How Do You Manage a Reorganization? Five Ideas

Situation: A company is preparing for a reorganization. The CEO plans to hire a new manager to in time become General Manager of the company. He also wants to terminate two current employees. How do you manage a reorganization?

Advice from the CEOs:

  • Develop a 90-day integration plan for the new manager, including his/her top 3 to 5 objectives, and have the individual develop and execute the plan to achieve these objectives.
  • Use an early project to schedule working sessions with each department in the company during the new manager’s first week. This will help the new manager and current employees learn to work together and develop trust in each other.
  • In addition to providing broad objectives for the new manager’s first 90 days, clearly establish behaviors and outcomes that are unacceptable.
  • One of the employees to be terminated is a long-term employee who reports to the CEO but has not performed to expectations. The CEO should take the lead in terminating this person, and offer them a suitable severance package.
  • A junior employee who is not performing to expectations reports to a supervisor. However, the junior employee has repeatedly tried to work around his supervisor by approaching others in the company with his suggestions and complaints.

o    First, make it clear to everyone that the employee’s behavior is not acceptable and that he has to work through and with his supervisor.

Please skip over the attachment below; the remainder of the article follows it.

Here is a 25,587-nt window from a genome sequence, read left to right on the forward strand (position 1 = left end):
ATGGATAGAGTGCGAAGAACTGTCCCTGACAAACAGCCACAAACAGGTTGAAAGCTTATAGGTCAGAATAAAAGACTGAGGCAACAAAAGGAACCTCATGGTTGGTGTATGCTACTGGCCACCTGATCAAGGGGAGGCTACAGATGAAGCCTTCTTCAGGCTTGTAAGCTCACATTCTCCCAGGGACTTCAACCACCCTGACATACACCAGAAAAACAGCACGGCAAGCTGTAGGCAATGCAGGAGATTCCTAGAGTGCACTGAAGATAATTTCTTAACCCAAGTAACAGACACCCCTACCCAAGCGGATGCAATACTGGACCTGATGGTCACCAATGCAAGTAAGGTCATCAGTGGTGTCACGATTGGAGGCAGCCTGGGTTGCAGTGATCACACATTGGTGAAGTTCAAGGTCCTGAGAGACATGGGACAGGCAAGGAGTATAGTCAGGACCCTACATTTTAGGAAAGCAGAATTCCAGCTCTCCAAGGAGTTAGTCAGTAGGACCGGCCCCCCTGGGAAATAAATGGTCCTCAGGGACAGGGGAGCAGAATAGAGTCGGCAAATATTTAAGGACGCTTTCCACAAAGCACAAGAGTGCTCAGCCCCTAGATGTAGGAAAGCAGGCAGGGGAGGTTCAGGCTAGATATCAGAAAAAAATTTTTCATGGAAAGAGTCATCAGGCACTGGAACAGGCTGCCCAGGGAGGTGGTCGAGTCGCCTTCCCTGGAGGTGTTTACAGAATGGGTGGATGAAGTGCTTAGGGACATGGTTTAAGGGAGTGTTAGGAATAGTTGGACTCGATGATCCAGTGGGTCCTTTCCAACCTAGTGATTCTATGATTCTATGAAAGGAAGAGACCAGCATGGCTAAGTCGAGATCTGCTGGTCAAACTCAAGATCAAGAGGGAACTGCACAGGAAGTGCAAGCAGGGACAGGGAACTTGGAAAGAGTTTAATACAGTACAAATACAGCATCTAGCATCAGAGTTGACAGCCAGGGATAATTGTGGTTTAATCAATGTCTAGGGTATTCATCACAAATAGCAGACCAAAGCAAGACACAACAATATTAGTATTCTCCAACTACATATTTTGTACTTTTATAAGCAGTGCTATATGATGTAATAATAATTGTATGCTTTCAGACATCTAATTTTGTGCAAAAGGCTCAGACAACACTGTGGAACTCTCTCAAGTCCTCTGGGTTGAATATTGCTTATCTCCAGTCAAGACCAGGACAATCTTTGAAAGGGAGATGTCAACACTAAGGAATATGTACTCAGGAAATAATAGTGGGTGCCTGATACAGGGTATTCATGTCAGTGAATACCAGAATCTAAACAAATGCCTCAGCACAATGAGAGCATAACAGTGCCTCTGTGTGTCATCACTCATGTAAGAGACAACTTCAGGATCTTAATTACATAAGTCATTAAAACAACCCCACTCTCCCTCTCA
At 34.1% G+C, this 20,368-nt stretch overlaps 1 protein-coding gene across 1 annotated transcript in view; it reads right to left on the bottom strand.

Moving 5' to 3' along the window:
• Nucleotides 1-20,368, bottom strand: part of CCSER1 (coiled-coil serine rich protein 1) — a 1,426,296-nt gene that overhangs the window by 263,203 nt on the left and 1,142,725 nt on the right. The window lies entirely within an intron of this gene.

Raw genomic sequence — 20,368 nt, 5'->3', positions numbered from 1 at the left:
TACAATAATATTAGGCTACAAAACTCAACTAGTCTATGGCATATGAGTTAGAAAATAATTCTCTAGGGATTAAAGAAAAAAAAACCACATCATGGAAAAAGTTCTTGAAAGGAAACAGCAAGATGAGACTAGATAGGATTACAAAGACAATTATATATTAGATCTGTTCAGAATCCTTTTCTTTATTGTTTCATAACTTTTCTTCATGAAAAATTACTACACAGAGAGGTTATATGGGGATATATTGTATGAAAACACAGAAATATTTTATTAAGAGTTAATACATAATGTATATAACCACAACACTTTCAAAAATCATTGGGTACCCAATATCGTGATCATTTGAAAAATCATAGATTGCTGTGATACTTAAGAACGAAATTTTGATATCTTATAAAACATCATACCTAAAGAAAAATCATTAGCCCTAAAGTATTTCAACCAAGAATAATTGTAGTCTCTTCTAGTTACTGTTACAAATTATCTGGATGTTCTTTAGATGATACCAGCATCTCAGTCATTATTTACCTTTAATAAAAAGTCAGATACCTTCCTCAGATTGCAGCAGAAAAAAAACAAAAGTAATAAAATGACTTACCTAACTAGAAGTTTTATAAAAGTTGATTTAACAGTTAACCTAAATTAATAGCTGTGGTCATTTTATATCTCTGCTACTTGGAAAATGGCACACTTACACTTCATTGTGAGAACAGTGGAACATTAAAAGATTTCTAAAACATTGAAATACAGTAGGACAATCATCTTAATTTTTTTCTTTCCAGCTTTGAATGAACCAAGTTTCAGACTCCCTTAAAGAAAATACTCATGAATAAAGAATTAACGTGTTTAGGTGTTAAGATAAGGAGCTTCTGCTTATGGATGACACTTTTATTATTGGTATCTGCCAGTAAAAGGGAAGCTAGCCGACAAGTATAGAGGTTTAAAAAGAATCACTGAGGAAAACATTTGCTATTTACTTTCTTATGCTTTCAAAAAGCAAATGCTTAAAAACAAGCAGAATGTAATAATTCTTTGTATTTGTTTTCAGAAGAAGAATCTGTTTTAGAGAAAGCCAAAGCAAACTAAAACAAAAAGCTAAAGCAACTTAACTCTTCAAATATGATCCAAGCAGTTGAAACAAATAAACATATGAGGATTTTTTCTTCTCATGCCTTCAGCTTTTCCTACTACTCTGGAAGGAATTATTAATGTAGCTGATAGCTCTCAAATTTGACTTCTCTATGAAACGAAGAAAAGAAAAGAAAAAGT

o    Then let the supervisor determine whether or not to eliminate the employee, and support the supervisor’s decision. This includes offering a suitable severance package should the supervisor decide on termination.

2 thoughts on “How Do You Manage a Reorganization? Five Ideas

  1. Jim Smith

    Great advice is one assumes all the facts are present, A big assumption I might add. How did we conclude that the employee is the problem and not the supervisor, and if the employee is the problem, why do we need to involve anyone other than the supervision and HR?

    Seems a bit basic for a CEO2CEO discussion.

  2. Sandy Post author

    Thanks, Jim. This may seem basic for a large company CEO, but the vast majority of companies are smaller firms founded by individual entrepreneurs, engineers and the like who don’t have a lot of experience.

    In the case presented, the company is about 25 employees. The CEO is not a strategic planner, though he is quite savvy and has been able to build a very profitable business. The initial objective here is to bring in someone with larger business experience who can bring some strategic planning and process development skills to the company.

    As to the two employees that CEO wants to let go, the one reporting to him has been with the company for a long time, but has never been a strong performer. The more junior employee is similarly weak. The CEO is thinking that it is time to clean house a bit.

    In a larger company there might be human resources and professional development staff who could turn these employees around; smaller companies like the one in question don’t have the cash flow to maintain a professional HR staff.

    I hope that this additional insight helps.

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